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Taxation of Transactions of Shares/Securities By: CA. Rasesh Shah
Introduction • Taxation of Capital Market Transactions has always remained hot topic for discussion and subject of debate. • The high returns available from the stock market have lured the investors from many other areas and they make investment at regular intervals and they often switch from one script to another on account of increased volatility of market. • The main controversy centers round whether the transaction of sale in capital market is chargeable as business income or capital gain. • Firstly, various provisions of capital gain tax of transactions of capital market are explained
Legal Provisions-I • Capital market plays an important role in the economy of the country. Accordingly, FM took various measures from time to boost capital market • Section 112 was amended by Finance Act, 1999 for taxing long-term capital gain on the sale of listed shares. It gives assessee an option to calculate tax on such income either at 10% or 20% with indexation benefit. • In order to give further fillip to capital market, new section 10(36) is incorporated in the Finance Act 2003 to exempt long term capital gain from sale of long-term capital asset being an eligible equity share in a company purchased on or after 01 -03 -2003 and before 01 -03 -2004.
Legal Provisions-II • However, to boost capita market, new Section 10(38) was inserted by the Finance (No. 2) Act of 2005 providing that income arising from the transfer of a long-term capital asset being equity shares as also units of equityoriented mutual funds would be exempted from the purview of long-term capital gains. • The basic condition for availing of above exemption is that such transaction should be chargeable to securities transaction tax; otherwise section 122 would be applicable. • In case of short term capital gain, the rate of tax is 10% if transaction is subject to STT as per section 111 A. However, if the income other than short term capital gain is below taxable limit, the short term capital gain shall be reduced by other income which falls short of taxable limit.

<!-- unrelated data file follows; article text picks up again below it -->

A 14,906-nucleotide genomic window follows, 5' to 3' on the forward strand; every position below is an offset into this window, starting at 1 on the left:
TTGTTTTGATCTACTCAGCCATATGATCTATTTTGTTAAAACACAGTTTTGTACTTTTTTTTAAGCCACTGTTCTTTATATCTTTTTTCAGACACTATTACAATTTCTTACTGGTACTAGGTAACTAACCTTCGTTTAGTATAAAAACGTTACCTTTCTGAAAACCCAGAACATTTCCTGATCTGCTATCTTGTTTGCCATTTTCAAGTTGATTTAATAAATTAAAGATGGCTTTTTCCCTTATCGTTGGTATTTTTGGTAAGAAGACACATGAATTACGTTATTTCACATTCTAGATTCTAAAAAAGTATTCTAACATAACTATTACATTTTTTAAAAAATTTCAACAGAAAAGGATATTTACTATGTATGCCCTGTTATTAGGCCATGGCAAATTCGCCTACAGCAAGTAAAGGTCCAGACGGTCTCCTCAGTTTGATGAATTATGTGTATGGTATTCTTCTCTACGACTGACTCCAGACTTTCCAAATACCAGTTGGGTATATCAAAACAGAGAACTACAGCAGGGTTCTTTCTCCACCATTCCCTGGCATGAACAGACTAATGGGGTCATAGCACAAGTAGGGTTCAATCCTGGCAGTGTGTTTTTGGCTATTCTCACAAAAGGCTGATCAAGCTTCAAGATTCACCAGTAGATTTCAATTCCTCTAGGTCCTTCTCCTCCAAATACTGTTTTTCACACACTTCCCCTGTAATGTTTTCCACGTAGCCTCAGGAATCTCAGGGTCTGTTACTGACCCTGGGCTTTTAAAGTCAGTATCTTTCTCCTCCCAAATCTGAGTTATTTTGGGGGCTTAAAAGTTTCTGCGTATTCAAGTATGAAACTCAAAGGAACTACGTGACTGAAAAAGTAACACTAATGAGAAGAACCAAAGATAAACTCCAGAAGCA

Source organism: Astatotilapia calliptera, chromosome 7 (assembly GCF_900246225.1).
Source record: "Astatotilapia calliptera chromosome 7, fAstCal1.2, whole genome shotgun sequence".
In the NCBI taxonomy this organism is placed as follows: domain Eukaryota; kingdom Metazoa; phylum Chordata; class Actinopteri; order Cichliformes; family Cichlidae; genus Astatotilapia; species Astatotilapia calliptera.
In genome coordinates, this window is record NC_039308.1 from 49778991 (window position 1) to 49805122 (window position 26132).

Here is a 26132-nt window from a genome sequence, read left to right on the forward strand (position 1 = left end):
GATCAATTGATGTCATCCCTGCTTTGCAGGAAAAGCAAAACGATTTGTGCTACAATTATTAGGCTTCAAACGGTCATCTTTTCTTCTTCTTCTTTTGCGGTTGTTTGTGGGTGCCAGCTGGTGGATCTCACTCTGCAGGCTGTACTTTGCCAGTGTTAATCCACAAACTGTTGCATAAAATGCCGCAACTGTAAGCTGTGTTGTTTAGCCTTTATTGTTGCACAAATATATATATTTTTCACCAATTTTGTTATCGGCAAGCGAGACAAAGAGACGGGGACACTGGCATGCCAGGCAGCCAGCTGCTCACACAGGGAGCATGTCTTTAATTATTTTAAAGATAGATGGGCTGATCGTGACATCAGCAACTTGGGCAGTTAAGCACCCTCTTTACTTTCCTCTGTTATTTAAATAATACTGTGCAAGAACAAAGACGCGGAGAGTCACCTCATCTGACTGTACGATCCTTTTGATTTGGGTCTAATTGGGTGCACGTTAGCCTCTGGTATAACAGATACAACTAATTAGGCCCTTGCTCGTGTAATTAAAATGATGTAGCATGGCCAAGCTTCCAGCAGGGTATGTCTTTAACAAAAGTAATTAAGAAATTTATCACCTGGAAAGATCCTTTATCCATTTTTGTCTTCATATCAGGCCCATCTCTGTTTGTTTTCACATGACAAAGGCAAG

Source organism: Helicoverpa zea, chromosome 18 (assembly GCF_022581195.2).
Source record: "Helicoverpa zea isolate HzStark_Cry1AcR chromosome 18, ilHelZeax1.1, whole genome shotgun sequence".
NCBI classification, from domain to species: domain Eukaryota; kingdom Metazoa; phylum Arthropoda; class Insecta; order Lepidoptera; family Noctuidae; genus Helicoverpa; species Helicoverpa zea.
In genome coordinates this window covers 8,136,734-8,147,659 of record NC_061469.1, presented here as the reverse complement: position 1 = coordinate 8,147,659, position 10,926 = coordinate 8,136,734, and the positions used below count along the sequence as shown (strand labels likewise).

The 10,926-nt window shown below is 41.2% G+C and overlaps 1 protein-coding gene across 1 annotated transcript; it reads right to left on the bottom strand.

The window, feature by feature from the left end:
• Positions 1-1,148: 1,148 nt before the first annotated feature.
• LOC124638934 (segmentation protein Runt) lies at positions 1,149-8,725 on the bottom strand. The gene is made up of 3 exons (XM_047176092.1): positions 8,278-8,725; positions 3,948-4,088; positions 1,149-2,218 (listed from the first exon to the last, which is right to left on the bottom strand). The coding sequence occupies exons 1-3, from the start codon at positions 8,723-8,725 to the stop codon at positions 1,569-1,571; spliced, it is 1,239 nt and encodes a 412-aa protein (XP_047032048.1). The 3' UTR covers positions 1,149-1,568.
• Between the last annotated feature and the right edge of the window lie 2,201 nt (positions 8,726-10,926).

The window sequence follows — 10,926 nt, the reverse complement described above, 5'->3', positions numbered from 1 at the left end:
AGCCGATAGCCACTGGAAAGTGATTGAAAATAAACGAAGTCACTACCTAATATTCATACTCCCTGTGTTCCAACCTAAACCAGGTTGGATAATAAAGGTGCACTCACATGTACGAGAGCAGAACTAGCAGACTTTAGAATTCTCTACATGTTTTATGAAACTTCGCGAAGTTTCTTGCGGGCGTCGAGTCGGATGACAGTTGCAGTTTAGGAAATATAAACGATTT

Legal Provisions-III • As per section 45(2), when any capital asset is converted into stock in trade, the capital gain is payable in the year in which such converted stock in trade is sold and for the purpose of section 48, the fair market value on the date of conversion shall be deemed to be the full value of the consideration. • As per section 45(3), when units under Equity Linked Saving Scheme are redeemed, the difference between amount received and invested shall be deemed to be capital gain.
Business or Capital Gain Various Parameters: • The intention at the time of purchase • The length of period of holding • The frequency of transactions • Owned fund v. Borrowed fund • Time devoted • The infrastructure and set up employed • The volume of transaction • Alternative occupation • The ratio of purchase and sales • Circumstances responsible for sale • Post utilisation of proceeds • Treatment in books of account • MOA/AOA • No. of scripts
Circulars and Case Laws • • • Instruction No. 1827 dated 31/8/89 Draft Circular dated 16/5/2007 Cir. No. 4/2007 dated 16/6/2007 Deepaben A. Shah 99 ITD 218 (Ahd) Fidelity Northstar Star 288 ITR 641 (AAR) Revashankar Kothari 283 ITR 338 (Guj) Smt. Neerja Birla v. Asst CIT 66 ITD 148 (Mum) Janak S. Rangwalla v. Asst CIT (11 SOT 627) General Ele. Pension Trust (280 ITR 425) (AAR) Ramanarain Sons Ltd v. CIT(41 ITR 534) (SC)
Burden of Proof • It is well settled that the onus lies with the person who makes the claim. • In the case if CIT v. Associated Industrial Development Co. (P) Ltd. 82 ITR 586 (SC), the supreme court observed that: “Whether a particular holding of shares is by way of investment or forms part of stock in trade is a matter which is within the knowledge of the assessee who holds the shares and it should, in normal circumstances, be in a position to produce evidence from its records. ”
Intention of Purchase • Intention of reselling at profit as contrast to intention of holding the property for himself or otherwise enjoying or using it. [G. Venkata Swami Naidu & Co. v. CIT (35 ITR 594). • Intention at the time of purchase shall be conceived considering other factors. • If shares are purchased to reap dividend and other corporate benefits, it is case of acquisition of capital asset. (CIT v. N. S. S. Investment Ltd)(277 ITR 149)(Mad) • When the rights shares were purchased in order to retain value of the shares, it was treated as case of capital asset. (CIT v. H. Hock Larsen) (160 ITR 67) (SC). • Shares of a company purchased for acquiring the managing agency was treated as acquisition of capital asset. (Ramnarain Sons (P) Ltd. v. CIT (41 ITR 534). • Buying of shares of sister concern was made to help it to modernise its plant was treated as capital asset (Mysore Rolling Mills (P) Ltd. v. CIT (195 ITR 404) (Kar)